Motions for summary judgment on threshold grounds denied by the lower court on questions of fact as to the extent and seriousness of the injury are difficult to challenge on appeal. Most often the Appellate Court will defer to the trial judge's decision as the defendant must eliminate all issues of fact to win reversal on appeal. In Westerband v Buitraso (2017 NY Slip Op 00120) decided on January 10, 2017 by the Appellate Division, First Department, a rare victory for the defendant was obtained as against Brian J. Isaac Esq. for the plaintiff, a  highly accomplished and well respected appellate advocate.
The decision is worthy of note, "Defendants established prima facie that plaintiff did not sustain a serious injury by submitting the affirmed report of a radiologist who reviewed a CT scan of plaintiff's lumbar spine taken after the accident and concluded that it revealed preexisting and degenerative conditions not causally related to the accident ( see Matos v Urena, 128 AD3d 435 [1st Dept 2015]). Defendants also relied on plaintiff's testimony admitting his long-term history of degenerative lumbar spine conditions for which he had previously had surgery, and submitted the report of an orthopedic surgeon who, after examining plaintiff and reviewing his extensive medical records, opined that plaintiff's lumbar conditions were degenerative and unrelated to the accident. Contrary to the motion court's reasoning, the radiologist was not required to personally examine plaintiff in order to render an opinion concerning the CT scans ( see Henchy v VAS Express Corp., 115 AD3d 478 [1st Dept 2014]), and defendants were able to meet their prima facie burden by showing a lack of causal connection between the injuries and the accident without addressing the issue of limitations in use of the lumbar spine ( see Spencer v Golden Eagle, Inc., 82 AD3d 589 [1st Dept 2011]). In opposition, plaintiff failed to raise an issue of fact. He submitted the operative reports prepared by the surgeons who performed disc replacement surgery after the accident, which identified his diagnosis as chronic degenerative disc disease. His neurologist's conclusory opinion that his preexisting lumbar conditions were aggravated by the subject motor vehicle accident is insufficient to raise an issue of fact, since the neurologist failed to rule out the preexisting conditions demonstrated in plaintiff's own medical records as the cause of the lumbar conditions, and provided no objective medical basis for determining that those conditions were in [*2]any way caused by the accident ( see Alvarez v NYLL Mgt. Ltd., 120 AD3d 1043 [1st Dept 2014], affd 24 NY3d 1191 [2015] ; Farmer v Ventkate Inc., 117 AD3d 562 [1st Dept 2014]; Brand v Evangelista, 103 AD3d 539, 540 [1st Dept 2013]). "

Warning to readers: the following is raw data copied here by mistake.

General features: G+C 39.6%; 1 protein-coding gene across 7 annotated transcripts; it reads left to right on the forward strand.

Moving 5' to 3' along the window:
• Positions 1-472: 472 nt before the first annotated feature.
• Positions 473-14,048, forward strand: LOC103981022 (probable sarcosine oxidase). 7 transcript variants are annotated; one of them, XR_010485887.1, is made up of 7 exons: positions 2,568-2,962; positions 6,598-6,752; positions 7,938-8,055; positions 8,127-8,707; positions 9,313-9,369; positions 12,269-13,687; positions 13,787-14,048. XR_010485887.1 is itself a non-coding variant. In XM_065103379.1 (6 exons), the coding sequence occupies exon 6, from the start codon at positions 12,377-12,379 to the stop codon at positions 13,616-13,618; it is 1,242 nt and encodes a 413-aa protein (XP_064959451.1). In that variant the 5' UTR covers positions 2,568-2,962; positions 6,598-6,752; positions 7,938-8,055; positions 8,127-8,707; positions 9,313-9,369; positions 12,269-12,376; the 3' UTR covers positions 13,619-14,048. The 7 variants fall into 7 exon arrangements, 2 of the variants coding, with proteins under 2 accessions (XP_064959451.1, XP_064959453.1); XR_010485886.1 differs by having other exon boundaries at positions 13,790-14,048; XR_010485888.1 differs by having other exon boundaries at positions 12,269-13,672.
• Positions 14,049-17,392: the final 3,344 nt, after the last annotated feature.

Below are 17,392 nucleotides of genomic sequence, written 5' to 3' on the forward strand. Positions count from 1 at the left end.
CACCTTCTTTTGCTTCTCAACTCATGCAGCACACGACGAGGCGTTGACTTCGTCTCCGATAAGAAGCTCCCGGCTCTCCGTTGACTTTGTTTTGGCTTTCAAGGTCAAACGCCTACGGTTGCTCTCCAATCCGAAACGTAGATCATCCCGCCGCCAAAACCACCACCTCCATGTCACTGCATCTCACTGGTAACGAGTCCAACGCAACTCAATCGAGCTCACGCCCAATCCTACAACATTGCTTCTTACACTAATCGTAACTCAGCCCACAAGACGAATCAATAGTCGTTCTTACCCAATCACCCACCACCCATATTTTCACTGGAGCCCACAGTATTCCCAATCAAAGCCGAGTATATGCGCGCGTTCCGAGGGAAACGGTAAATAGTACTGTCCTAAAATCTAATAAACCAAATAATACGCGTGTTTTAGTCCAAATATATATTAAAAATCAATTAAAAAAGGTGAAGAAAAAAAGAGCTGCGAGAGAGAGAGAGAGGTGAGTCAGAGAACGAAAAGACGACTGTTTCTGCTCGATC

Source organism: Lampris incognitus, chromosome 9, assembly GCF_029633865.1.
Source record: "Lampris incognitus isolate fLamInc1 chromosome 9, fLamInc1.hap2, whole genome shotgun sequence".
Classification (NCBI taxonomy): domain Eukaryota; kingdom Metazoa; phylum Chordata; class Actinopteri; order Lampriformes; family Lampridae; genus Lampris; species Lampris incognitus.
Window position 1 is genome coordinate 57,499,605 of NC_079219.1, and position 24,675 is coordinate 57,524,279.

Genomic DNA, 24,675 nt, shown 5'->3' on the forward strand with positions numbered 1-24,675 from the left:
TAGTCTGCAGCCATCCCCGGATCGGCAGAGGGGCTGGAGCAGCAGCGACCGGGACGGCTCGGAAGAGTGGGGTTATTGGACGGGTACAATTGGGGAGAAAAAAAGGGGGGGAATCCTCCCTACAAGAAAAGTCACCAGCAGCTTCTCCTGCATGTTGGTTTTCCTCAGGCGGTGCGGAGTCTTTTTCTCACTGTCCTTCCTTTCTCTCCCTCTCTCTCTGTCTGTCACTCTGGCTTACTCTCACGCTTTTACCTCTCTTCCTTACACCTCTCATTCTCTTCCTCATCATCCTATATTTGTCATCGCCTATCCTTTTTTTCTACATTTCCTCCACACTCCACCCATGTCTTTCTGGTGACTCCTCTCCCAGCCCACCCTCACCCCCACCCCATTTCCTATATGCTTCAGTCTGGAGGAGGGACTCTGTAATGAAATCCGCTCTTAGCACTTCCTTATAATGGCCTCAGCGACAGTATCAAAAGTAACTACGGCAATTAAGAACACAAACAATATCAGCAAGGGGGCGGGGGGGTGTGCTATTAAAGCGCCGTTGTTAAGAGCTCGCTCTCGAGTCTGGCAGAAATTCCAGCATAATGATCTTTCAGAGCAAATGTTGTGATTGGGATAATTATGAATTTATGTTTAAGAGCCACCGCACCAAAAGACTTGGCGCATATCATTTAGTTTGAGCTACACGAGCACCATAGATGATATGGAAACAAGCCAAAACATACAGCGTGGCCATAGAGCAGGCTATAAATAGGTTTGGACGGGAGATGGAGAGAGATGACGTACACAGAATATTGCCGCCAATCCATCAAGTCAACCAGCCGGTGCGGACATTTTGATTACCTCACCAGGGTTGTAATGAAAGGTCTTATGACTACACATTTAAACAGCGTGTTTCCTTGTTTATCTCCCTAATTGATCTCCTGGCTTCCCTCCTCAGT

Read the decision here.